I posted this story on HowDoesShe.com a couple weeks back and I wanted to share it here.
My kids love candy. And it seems as though every holiday, party and even minor event they are bombarded with even more candy. So it came as quite a surprise when our daughter approached us asking to make a candy deal. Her friend’s parents were offering a big prize if she could go without candy for several months, and our daughter wanted the same deal. I lacked faith in her ability to complete the deal, and we offered a generous prize of our daughters choosing (a motorized scooter) if she went without candy for 5 months.
No eating the Easter candy she had just received. Nor the candy that came from classroom parties or anywhere else for that matter. She was cut off.
At first it was really hard for her. She complained when she saw her brothers eating candy and we constantly reminded her this deal was of her own choosing and she could back out at any time. But with each week that passed it became easier for her and by month three it was very apparent that she was going to earn her scooter. She had a strength and will power I had yet to see in her. She knew what she wanted and there wasn’t going to be anything standing in her way.
Just a few weeks before the deal was done, there was a knock at the door. There her friend stood holding a large lollipop with a birthday invitation attached. My sweet daughter read the invitation and looked me square in the eyes with complete disappointment. She had been invited to a Candyland party and she was not eating candy. I could see the immediate hurt and I watched her put the sucker in the cupboard. She didn’t say anything but her face said it all.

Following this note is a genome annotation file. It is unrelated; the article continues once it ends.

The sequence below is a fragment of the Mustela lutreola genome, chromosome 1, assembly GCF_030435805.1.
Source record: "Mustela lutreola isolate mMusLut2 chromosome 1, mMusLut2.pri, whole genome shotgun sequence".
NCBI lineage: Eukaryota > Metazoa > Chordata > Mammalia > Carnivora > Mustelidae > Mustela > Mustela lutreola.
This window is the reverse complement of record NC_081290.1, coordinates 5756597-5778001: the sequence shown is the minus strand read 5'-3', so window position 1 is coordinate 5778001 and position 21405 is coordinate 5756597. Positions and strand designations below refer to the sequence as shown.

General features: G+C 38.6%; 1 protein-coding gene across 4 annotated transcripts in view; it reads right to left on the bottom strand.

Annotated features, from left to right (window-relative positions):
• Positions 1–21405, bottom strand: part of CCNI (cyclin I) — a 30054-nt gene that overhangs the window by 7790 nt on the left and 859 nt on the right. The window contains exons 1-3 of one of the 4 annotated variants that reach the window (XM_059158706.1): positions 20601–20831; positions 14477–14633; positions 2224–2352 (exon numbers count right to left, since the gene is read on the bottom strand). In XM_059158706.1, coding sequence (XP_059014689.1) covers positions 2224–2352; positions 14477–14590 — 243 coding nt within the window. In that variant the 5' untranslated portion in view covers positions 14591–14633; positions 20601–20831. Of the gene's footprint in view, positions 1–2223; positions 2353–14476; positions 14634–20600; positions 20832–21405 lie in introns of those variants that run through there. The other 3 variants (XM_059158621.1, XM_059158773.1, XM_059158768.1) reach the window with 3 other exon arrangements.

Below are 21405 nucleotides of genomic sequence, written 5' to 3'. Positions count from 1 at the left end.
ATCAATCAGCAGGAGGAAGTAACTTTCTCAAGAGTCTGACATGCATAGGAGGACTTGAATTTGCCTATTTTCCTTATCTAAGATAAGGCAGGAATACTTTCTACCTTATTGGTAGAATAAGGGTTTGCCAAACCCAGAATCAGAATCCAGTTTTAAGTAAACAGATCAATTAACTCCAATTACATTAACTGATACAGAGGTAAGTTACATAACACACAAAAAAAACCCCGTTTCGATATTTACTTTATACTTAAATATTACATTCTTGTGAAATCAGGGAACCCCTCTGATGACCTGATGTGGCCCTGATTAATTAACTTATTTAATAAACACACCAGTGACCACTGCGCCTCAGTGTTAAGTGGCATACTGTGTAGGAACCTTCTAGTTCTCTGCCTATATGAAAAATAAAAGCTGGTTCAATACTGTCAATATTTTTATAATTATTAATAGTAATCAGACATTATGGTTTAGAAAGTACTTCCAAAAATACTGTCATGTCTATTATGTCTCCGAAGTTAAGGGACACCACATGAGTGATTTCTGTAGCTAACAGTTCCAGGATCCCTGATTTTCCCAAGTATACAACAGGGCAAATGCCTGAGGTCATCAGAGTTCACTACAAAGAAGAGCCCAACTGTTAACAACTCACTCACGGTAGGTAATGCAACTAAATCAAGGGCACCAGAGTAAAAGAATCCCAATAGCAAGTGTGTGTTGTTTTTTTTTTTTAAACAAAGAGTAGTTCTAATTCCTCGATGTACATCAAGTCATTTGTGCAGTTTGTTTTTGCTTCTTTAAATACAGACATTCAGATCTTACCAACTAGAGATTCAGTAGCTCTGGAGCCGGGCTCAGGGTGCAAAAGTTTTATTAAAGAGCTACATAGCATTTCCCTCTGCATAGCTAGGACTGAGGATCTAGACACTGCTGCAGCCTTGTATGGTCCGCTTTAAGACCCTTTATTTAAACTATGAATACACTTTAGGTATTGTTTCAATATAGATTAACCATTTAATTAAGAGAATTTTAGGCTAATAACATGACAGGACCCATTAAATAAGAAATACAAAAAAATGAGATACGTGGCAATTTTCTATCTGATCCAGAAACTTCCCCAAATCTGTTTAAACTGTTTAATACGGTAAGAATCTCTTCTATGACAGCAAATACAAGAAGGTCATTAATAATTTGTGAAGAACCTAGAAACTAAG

My immediate mom reaction was to shelter her from disappointment and do what it took to make it better. All sorts of things started running through my mind. Do we end the deal a couple weeks early and let her enjoy the party? Do we give her a free pass just for the afternoon?
She decided to attend the party with the understanding that she wouldn’t be partaking. We were driving to the party and just as I was about to give her a free pass for the afternoon, something in my gut said STOP. Let her do this. She is ready and willing to continue with the deal, why strip her of this tough decision she has chosen to make? She is proving not only to us, but also to herself that she can do hard things. She is learning that great reward often comes at a sacrifice. A sacrifice she was willing to make.
I walked into the Candyland party with her and there was candy everywhere. I mean everywhere; candy covered the tables and counters. They went to great lengths to recreate the game and left out no details. Her eyes were big as she looked at me. I whispered, “You can do this.” She looked back at the table and pointed to the cupcake on the counter and giggled. “At least I can eat that!” She had the best time, despite not eating any candy and she came home with a bag full that she promptly stashed away in the cupboard next to the large lollipop to be consumed at a later date.
Just a few weeks later, the day arrived when the deal was complete and she shouted from the rooftops that she was done! There was no doubt she had earned her scooter – without taking any shortcuts. The pride that beamed from her face was worth every piece of candy she had turned down. She knew she earned it.
As she zipped by me on her brand new scooter, she yelled, “This was totally worth it.”
My daughter earned a scooter and I learned a valuable lesson: Kids are capable of hard things if we allow them to and foster environments where they feel safe to try hard things. As parents we want to rescue them from hurt and disappointment, but as they work through hard things, they gain an inner strength that can only be learned through experience. I almost gave my daughter an “out” in her tough situation. Instead, she stood tall, stuck with her decision and didn’t turn back. She will be better off for doing so.